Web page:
Academic journal article Journal of International Affairs

Climate Change and Water Resources: The Challenges Ahead

Academic journal article Journal of International Affairs

Climate Change and Water Resources: The Challenges Ahead

Article excerpt

Changes in water resource availability, water quality and the destructive potential of storms and floods will play a central role in determining how climate change will affect human well-being and the functioning of the natural systems on which we depend. The critical role of water may appear obvious given its importance for agricultural productivity, human health and the functioning of ecosystems. It is perhaps less widely understood that water also plays a key role in the functioning of the climate system. In fact, global warming and changes in the water cycle are intricately linked.

While we have an imperfect understanding of the local-scale details of the changes to come, the scientific community now has considerable confidence in projections of some of the key features and broad-scale regional patterns of future changes in the world's water resources. The evidence strongly suggests that many areas of the world that are already grappling with intense competition and growing demands for scarce water supplies may face steadily worsening water supply conditions in the future. Everywhere, climate change will introduce new obstacles into the business of water resource planning and policy development because the climatic and hydrologic patterns of the past will no longer provide a reliable guide to the future.

Perhaps the most helpful way to begin grappling with future water resource changes is to start by taking stock of what we know, what we do not know and why. This analysis will first provide a rough outline of the current state of scientific understanding of the likely impacts of climate change on the world's water resources. It will then turn to the implications of these changes--and particularly the implications of unavoidable uncertainties--for water resource planning and policy negotiations.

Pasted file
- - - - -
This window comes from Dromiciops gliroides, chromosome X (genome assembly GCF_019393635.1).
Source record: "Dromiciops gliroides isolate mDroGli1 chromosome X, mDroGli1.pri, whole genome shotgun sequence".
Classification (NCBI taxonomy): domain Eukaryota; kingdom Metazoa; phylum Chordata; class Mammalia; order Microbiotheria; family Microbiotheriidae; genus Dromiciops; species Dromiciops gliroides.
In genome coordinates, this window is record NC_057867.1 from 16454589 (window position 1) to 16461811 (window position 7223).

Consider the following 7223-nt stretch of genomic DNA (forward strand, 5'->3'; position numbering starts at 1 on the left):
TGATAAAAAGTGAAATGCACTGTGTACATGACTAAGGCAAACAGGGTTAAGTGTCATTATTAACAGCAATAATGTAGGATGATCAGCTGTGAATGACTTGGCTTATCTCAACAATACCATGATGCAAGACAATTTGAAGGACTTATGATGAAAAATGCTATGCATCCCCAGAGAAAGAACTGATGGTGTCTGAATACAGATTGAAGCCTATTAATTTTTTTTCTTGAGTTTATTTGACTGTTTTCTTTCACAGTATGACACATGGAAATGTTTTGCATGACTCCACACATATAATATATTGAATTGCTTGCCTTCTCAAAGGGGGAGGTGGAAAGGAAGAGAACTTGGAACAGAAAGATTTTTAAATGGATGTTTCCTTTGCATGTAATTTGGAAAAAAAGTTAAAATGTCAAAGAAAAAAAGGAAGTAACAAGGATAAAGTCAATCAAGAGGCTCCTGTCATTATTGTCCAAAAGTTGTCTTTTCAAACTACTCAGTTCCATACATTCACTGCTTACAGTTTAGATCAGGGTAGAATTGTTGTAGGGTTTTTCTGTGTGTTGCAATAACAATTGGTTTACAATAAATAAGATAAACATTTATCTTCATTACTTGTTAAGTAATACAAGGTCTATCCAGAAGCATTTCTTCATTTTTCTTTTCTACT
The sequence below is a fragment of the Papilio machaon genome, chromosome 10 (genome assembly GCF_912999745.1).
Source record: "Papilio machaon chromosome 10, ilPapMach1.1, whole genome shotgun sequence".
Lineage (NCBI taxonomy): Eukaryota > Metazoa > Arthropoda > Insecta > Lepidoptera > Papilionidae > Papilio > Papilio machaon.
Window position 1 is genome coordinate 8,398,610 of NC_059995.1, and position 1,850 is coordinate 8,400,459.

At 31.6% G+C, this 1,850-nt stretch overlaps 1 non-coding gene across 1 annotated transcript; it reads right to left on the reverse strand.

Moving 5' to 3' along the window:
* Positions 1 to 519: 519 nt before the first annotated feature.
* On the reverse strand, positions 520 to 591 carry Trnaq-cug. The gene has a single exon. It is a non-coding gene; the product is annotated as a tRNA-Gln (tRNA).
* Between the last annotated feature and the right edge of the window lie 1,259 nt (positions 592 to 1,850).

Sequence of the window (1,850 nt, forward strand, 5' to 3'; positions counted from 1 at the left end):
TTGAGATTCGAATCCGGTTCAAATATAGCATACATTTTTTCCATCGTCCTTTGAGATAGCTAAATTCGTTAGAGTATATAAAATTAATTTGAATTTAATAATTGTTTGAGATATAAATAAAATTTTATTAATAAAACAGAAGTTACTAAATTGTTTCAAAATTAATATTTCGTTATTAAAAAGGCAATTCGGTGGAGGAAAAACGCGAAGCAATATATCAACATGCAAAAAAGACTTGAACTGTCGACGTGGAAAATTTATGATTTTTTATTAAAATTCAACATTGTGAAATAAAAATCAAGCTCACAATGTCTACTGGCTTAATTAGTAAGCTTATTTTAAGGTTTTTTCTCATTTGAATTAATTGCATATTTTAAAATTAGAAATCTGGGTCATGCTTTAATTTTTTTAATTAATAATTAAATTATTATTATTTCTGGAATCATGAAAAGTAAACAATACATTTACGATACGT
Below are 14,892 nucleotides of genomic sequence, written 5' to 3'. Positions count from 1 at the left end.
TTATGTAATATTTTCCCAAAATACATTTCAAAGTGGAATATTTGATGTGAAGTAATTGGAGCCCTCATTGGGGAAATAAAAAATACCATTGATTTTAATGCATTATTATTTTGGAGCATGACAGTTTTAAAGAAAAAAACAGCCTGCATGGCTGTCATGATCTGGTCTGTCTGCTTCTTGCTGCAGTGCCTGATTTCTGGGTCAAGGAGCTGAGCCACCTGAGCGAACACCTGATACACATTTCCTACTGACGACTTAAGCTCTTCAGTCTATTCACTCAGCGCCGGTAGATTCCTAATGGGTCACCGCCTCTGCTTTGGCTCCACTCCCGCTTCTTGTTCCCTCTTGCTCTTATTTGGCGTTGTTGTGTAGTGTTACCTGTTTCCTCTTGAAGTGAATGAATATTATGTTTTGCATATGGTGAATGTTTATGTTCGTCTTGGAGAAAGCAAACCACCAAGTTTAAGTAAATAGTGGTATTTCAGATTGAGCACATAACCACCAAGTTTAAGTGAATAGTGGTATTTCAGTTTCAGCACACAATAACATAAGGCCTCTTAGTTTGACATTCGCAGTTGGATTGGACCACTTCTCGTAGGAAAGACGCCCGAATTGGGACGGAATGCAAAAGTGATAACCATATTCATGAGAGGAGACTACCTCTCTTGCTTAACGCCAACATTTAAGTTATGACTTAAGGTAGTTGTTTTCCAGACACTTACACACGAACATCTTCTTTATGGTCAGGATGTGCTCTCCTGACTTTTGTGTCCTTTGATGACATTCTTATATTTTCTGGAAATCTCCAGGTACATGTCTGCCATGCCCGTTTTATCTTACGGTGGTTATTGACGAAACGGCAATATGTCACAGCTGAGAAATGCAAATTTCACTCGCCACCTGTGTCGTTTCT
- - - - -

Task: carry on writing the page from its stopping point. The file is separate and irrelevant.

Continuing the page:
The basic science of the greenhouse effect is well understood and has come to a consensus. Some of the major greenhouse gases--water vapor, carbon dioxide, methane and nitrous oxide--occur naturally in the atmosphere. They play a critical role in the earth's energy balance because they trap enough outgoing infrared radiation to make the surface of the earth warm enough to support life. Concerns about climate change arise from the fact that human activities are releasing large quantities of these substances--and other even more powerful manufactured greenhouse gases such as halocarbons--into the atmosphere. Because carbon dioxide and many of the halocarbons have very long atmospheric lifetimes, the increased concentrations are likely to result in an enhanced greenhouse effect in the future.

The climate system will react to such an increase in heat-trapping capacity by setting in motion processes that will adjust the earth's energy balance to a new equilibrium. These processes include the release of latent heat through increased evaporation, plant transpiration and precipitation--in other words, acceleration of the hydrologic cycle. (1) Hydrologic changes are, thus, an integral part of global climate change. In addition to accelerating evaporation, warming also increases the moisture-holding capacity of the atmosphere. Atmospheric water vapor, in turn, is a powerful greenhouse gas, so increases in the water content of the atmosphere will create a positive feedback that will tend to amplify the warming that humans have initiated by burning fossil fuels and engaging in other activities that release greenhouse gases. (2) It is estimated that the water vapor feedback may be large enough to roughly double the impact of an increase in carbon dioxide alone.

Cloud cover will also change. Clouds play a dual role--both amplifying warming by absorbing outgoing infrared radiation and producing a cooling effect by reflecting away incoming solar radiation. The net effect of cloud-cover changes will depend on the details of changes in cloud characteristics, altitude and location. …

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